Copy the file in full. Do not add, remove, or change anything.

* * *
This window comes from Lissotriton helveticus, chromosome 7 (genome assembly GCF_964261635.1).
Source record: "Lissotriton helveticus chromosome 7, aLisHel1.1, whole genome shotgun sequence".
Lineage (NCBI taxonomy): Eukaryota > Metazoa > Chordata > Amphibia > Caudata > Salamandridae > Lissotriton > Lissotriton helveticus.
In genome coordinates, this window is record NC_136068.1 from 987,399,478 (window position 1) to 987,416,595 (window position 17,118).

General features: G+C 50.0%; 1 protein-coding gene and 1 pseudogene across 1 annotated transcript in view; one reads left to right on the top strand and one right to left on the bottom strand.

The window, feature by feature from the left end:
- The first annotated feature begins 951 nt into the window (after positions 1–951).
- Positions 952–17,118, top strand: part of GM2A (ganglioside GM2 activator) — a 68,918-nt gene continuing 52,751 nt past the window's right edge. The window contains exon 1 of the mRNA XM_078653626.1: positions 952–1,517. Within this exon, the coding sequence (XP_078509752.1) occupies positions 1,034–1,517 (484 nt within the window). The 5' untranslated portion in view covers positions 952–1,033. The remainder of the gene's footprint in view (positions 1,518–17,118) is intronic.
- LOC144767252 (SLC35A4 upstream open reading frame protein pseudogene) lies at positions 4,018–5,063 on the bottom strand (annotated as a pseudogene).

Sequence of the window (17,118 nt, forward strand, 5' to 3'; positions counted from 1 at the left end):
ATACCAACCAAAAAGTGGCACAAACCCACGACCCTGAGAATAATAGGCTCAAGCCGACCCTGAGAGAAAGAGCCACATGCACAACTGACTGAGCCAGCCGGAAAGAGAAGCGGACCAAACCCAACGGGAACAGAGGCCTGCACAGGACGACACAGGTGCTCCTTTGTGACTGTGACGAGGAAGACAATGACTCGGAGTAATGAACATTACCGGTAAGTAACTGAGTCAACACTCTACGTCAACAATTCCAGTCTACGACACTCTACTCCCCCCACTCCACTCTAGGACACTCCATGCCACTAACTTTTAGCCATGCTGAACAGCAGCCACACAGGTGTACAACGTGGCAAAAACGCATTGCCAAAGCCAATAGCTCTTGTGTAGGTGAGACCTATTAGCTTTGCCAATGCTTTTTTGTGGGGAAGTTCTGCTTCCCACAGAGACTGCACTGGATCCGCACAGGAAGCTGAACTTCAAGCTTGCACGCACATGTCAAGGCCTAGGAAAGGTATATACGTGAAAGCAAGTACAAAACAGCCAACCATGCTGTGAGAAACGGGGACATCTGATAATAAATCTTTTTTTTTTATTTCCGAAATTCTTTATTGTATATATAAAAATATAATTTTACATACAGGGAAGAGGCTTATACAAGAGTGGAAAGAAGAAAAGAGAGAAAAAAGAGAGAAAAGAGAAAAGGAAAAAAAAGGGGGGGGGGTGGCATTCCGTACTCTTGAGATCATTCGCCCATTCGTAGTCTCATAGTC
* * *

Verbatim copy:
This window comes from Lissotriton helveticus, chromosome 7 (genome assembly GCF_964261635.1).
Source record: "Lissotriton helveticus chromosome 7, aLisHel1.1, whole genome shotgun sequence".
Lineage (NCBI taxonomy): Eukaryota > Metazoa > Chordata > Amphibia > Caudata > Salamandridae > Lissotriton > Lissotriton helveticus.
In genome coordinates, this window is record NC_136068.1 from 987,399,478 (window position 1) to 987,416,595 (window position 17,118).

General features: G+C 50.0%; 1 protein-coding gene and 1 pseudogene across 1 annotated transcript in view; one reads left to right on the top strand and one right to left on the bottom strand.

The window, feature by feature from the left end:
- The first annotated feature begins 951 nt into the window (after positions 1–951).
- Positions 952–17,118, top strand: part of GM2A (ganglioside GM2 activator) — a 68,918-nt gene continuing 52,751 nt past the window's right edge. The window contains exon 1 of the mRNA XM_078653626.1: positions 952–1,517. Within this exon, the coding sequence (XP_078509752.1) occupies positions 1,034–1,517 (484 nt within the window). The 5' untranslated portion in view covers positions 952–1,033. The remainder of the gene's footprint in view (positions 1,518–17,118) is intronic.
- LOC144767252 (SLC35A4 upstream open reading frame protein pseudogene) lies at positions 4,018–5,063 on the bottom strand (annotated as a pseudogene).

Sequence of the window (17,118 nt, forward strand, 5' to 3'; positions counted from 1 at the left end):
ATACCAACCAAAAAGTGGCACAAACCCACGACCCTGAGAATAATAGGCTCAAGCCGACCCTGAGAGAAAGAGCCACATGCACAACTGACTGAGCCAGCCGGAAAGAGAAGCGGACCAAACCCAACGGGAACAGAGGCCTGCACAGGACGACACAGGTGCTCCTTTGTGACTGTGACGAGGAAGACAATGACTCGGAGTAATGAACATTACCGGTAAGTAACTGAGTCAACACTCTACGTCAACAATTCCAGTCTACGACACTCTACTCCCCCCACTCCACTCTAGGACACTCCATGCCACTAACTTTTAGCCATGCTGAACAGCAGCCACACAGGTGTACAACGTGGCAAAAACGCATTGCCAAAGCCAATAGCTCTTGTGTAGGTGAGACCTATTAGCTTTGCCAATGCTTTTTTGTGGGGAAGTTCTGCTTCCCACAGAGACTGCACTGGATCCGCACAGGAAGCTGAACTTCAAGCTTGCACGCACATGTCAAGGCCTAGGAAAGGTATATACGTGAAAGCAAGTACAAAACAGCCAACCATGCTGTGAGAAACGGGGACATCTGATAATAAATCTTTTTTTTTTATTTCCGAAATTCTTTATTGTATATATAAAAATATAATTTTACATACAGGGAAGAGGCTTATACAAGAGTGGAAAGAAGAAAAGAGAGAAAAAAGAGAGAAAAGAGAAAAGGAAAAAAAAGGGGGGGGGGTGGCATTCCGTACTCTTGAGATCATTCGCCCATTCGTAGTCTCATAGTC